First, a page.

EarSpy attacks Android phones with motion sensors

Researchers have developed an Android device that allows for eavesdropping. It can recognize and identify the gender of callers, as well as their private conversations.

EarSpy is a side channel attack that aims to explore new avenues for eavesdropping. It captures motion sensor data from mobile devices and records the reverberations.

EarSpy is an academic project of five American universities: Texas A&M University (Texas A&M University), New Jersey Institute of Technology (Temple University), University of Dayton (University of Dayton) and Rutgers University.

This type of attack was previously explored using smartphone loudspeakers. However, the ear speaker system could not generate sufficient vibration to pose an eavesdropping threat.

Modern smartphones have more powerful speakers than models from a few decades ago. They produce a better sound quality, and vibrate with stronger frequencies.

Modern devices also use sensitive motion sensors, gyroscopes and other electronic components that are capable of recording even the smallest resonances coming from speakers.

Below is evidence of the progress made. The earphone from a 2016 OnePlus 3T registers very little on the spectrogram, while the stereo ear speaker of a 2019 OnePlus 7T produces significantly more data.

Ear speakers for OnePlus 3T and OnePlus 7T.

source: (

Try it and see the results

Researchers used a OnePlus 7T, OnePlus 9 and varying prerecorded audio to test their hypothesis. The sound was only heard through the earphones of both devices.

Additionally, the team used the third party app ‘Physics Toolbox Sensor Suite to collect accelerometer data in a simulated phone call. This was then sent to MATLAB to analyze and extract audio features.

Machine learning (ML), an algorithm that recognizes speech, gender, identity and caller identities was developed using easily available data.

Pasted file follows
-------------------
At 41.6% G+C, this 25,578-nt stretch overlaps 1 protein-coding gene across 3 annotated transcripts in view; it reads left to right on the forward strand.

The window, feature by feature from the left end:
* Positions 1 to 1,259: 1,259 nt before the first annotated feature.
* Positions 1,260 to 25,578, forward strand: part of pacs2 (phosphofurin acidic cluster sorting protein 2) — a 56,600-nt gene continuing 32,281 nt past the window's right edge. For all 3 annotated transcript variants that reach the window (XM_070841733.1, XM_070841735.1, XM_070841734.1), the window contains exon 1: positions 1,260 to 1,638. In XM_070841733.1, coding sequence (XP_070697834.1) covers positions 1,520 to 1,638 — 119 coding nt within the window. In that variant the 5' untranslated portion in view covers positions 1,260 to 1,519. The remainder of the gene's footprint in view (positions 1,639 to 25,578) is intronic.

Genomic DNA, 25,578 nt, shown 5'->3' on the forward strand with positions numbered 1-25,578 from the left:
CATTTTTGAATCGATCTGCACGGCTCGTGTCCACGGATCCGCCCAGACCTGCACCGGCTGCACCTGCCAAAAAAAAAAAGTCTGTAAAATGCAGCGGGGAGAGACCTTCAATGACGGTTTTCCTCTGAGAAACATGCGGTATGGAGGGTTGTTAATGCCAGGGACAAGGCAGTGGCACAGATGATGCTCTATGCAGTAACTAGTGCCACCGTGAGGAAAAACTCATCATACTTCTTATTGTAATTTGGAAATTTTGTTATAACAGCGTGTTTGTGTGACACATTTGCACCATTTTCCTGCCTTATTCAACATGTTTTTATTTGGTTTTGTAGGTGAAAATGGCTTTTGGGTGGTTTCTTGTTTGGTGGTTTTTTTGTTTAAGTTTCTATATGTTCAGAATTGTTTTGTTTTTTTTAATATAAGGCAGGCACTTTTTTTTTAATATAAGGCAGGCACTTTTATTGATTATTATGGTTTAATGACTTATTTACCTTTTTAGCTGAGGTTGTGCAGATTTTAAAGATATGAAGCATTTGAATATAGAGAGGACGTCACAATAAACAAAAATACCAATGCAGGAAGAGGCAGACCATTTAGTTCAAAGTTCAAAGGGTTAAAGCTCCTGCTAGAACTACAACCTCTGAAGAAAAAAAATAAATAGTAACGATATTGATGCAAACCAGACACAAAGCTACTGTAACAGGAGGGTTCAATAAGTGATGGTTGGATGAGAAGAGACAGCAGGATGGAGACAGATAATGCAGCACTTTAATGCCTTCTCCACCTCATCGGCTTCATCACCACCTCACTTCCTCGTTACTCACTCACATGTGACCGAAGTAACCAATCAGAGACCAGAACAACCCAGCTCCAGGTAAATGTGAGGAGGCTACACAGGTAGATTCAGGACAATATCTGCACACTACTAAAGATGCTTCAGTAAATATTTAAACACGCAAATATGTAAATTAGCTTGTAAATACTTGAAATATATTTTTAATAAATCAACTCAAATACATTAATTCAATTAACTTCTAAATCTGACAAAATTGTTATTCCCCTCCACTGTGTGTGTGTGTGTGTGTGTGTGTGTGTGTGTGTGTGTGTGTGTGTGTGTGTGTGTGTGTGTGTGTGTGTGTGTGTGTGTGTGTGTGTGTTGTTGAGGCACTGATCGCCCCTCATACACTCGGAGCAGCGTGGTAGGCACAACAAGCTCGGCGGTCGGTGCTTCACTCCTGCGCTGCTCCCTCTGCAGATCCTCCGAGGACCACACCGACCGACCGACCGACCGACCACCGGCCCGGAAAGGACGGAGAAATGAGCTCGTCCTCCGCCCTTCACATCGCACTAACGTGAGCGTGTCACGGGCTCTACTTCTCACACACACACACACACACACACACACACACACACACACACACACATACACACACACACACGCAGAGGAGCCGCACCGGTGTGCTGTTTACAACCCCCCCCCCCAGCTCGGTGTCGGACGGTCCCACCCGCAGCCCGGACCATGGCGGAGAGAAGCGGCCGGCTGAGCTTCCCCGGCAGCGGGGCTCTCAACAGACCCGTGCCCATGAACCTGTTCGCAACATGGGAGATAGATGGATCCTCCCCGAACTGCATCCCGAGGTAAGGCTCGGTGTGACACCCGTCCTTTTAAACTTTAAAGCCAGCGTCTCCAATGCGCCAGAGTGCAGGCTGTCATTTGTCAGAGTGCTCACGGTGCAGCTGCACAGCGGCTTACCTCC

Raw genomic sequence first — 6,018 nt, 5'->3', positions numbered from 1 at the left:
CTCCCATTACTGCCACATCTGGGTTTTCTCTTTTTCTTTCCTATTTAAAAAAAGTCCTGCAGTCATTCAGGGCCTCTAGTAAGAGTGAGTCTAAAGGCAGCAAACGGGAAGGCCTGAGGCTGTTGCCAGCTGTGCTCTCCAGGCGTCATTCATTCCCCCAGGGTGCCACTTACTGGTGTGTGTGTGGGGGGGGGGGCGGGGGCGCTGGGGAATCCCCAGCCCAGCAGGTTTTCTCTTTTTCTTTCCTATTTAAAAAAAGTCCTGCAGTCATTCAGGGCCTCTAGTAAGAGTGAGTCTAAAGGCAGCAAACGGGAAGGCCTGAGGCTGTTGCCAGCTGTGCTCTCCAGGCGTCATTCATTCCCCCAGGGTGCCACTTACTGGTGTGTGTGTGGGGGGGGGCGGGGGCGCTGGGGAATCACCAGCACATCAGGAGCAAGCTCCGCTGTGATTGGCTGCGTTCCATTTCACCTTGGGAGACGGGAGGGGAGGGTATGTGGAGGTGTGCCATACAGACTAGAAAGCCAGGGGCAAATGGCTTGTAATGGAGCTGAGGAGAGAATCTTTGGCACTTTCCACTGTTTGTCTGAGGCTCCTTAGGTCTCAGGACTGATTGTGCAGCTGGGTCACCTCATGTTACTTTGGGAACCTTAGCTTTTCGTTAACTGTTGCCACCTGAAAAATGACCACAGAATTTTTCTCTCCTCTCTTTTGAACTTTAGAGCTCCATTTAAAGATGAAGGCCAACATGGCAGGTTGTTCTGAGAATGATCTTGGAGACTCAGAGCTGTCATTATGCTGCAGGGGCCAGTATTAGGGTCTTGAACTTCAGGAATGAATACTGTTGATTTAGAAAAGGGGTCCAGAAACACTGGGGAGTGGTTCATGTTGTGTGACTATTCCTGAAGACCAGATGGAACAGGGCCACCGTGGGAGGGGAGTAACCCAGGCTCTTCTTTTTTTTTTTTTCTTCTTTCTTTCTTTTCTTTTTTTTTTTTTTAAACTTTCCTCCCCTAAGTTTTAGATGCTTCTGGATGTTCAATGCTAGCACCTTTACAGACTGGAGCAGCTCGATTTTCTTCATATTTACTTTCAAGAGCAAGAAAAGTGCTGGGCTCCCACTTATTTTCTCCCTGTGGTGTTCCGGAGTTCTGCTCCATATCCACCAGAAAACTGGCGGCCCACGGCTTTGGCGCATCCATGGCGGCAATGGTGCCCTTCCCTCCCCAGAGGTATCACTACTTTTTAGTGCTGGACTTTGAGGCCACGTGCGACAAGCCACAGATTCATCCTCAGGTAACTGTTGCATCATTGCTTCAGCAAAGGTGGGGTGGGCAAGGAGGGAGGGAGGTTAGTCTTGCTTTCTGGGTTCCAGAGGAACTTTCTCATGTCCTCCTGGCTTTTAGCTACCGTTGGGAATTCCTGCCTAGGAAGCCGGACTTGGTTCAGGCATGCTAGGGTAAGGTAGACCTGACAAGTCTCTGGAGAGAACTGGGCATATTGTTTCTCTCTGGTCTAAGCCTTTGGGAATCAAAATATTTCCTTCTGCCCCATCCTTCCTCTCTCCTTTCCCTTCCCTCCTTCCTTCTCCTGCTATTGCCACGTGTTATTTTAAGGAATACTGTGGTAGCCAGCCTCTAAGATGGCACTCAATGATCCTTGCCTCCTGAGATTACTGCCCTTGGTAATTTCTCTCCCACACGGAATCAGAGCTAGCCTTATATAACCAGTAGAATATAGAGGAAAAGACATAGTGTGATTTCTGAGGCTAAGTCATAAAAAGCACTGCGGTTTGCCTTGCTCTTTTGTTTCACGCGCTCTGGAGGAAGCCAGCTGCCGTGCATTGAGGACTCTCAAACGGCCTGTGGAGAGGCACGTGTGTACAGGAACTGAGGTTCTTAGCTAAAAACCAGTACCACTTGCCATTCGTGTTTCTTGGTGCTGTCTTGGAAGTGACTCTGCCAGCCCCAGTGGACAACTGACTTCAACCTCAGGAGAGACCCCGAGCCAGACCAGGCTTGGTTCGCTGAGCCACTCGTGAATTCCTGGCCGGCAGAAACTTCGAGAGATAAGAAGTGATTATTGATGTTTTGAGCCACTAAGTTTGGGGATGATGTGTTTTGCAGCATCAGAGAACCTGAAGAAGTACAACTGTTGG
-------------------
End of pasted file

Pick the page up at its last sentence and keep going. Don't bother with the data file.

Although the test data was varied with each device and dataset, it showed promising results when you try to eavesdrop via an ear speaker.

OnePlus 7T caller identification ranged from 77.7% to 98.7%; caller ID classification ranged from 63.0% to 91.2% and speech recognition between 51.8%, 56.4%, and 61.2%.

Test results on the OnePlus 7T


The researchers explained in their paper that they used classical ML algorithms to evaluate frequency and time domain features. This algorithm showed the greatest accuracy of 56.42%.

“As there are 10 classes, the accuracy still displays five times more accuracy than a random guess which suggests that vibrations due to the ear speakers induced a reasonable amount a distinguishable impact on accelerometer datasets” –

The OnePlus 9 phone had a top gender identification score of 88.7%. However, the average for identifying the speaker was 73.6%. Speech recognition scores ranged from 33.3% to 41.6%.

Test results on the OnePlus 9


The researchers used the loudspeaker as well as the” application they developed during a similar attack in 2020. Caller gender, ID, and speech recognition accuracy were both 99% and 80% respectively.

Solutions and limitations

The volume that users select for their earphones can affect the effectiveness of the EarSpy attacks. It is possible to prevent side-channel attacks from being eavesdropped, and the volume chosen by users will be more pleasant for their ears.

It also impacts the distribution of speaker reverberation by how the hardware is arranged and tightened.

The accuracy of the speech data derived from environment can be affected by user movements or vibrations.

Android 13 introduces a limitation on collecting sensor data without consent for data rates exceeding 200 Hz. This prevents speech recognition at default sampling rates (400 Hz-500 Hz), but it does not affect accuracy if performed at 200Hz.

The researchers suggest that phone manufacturers should ensure sound pressure stays stable during calls and place the motion sensors in a position where internally-originating vibrations aren’t affecting them or at least have the minimum possible impact.